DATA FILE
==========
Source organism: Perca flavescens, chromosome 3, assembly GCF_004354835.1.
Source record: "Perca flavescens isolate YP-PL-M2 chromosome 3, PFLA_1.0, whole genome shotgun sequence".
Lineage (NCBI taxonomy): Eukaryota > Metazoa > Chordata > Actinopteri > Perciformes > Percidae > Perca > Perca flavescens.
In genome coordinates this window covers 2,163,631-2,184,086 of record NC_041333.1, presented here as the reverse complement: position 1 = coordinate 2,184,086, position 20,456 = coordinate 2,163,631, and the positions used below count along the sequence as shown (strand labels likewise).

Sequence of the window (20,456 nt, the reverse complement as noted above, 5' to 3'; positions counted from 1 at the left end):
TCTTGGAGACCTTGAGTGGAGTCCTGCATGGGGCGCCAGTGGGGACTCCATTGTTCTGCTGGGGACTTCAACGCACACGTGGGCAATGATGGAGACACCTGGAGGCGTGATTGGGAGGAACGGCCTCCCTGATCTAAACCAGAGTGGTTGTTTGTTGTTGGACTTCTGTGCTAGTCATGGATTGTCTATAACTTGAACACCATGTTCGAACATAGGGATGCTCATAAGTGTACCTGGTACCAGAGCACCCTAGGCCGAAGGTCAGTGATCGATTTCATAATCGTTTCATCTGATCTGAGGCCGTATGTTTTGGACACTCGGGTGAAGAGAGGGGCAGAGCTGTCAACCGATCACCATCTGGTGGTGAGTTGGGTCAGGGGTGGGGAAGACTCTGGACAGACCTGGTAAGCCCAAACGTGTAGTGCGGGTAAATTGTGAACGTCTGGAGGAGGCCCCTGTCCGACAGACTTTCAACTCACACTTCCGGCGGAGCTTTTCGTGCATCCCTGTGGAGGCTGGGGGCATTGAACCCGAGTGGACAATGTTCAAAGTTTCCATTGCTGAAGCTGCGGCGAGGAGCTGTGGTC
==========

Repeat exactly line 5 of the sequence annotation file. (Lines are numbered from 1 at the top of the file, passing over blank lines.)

Sequence of the window (20,456 nt, the reverse complement as noted above, 5' to 3'; positions counted from 1 at the left end):